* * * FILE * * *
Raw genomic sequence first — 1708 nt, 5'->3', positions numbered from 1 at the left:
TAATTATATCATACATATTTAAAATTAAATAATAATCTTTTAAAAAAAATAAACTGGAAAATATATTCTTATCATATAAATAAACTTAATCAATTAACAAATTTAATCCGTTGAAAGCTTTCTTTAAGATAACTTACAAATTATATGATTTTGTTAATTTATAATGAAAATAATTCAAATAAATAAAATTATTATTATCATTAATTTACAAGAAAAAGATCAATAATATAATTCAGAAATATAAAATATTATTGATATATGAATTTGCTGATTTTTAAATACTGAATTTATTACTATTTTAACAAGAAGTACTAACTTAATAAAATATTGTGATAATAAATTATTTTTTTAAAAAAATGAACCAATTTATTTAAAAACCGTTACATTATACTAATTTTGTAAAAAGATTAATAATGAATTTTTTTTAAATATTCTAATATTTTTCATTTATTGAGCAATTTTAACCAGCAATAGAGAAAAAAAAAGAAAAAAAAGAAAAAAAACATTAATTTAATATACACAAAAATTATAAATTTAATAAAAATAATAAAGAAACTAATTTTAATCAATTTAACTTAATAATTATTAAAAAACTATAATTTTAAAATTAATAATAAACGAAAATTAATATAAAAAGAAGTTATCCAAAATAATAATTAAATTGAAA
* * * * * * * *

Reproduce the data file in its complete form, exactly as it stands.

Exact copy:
Raw genomic sequence first — 1708 nt, 5'->3', positions numbered from 1 at the left:
TAATTATATCATACATATTTAAAATTAAATAATAATCTTTTAAAAAAAATAAACTGGAAAATATATTCTTATCATATAAATAAACTTAATCAATTAACAAATTTAATCCGTTGAAAGCTTTCTTTAAGATAACTTACAAATTATATGATTTTGTTAATTTATAATGAAAATAATTCAAATAAATAAAATTATTATTATCATTAATTTACAAGAAAAAGATCAATAATATAATTCAGAAATATAAAATATTATTGATATATGAATTTGCTGATTTTTAAATACTGAATTTATTACTATTTTAACAAGAAGTACTAACTTAATAAAATATTGTGATAATAAATTATTTTTTTAAAAAAATGAACCAATTTATTTAAAAACCGTTACATTATACTAATTTTGTAAAAAGATTAATAATGAATTTTTTTTAAATATTCTAATATTTTTCATTTATTGAGCAATTTTAACCAGCAATAGAGAAAAAAAAAGAAAAAAAAGAAAAAAAACATTAATTTAATATACACAAAAATTATAAATTTAATAAAAATAATAAAGAAACTAATTTTAATCAATTTAACTTAATAATTATTAAAAAACTATAATTTTAAAATTAATAATAAACGAAAATTAATATAAAAAGAAGTTATCCAAAATAATAATTAAATTGAAA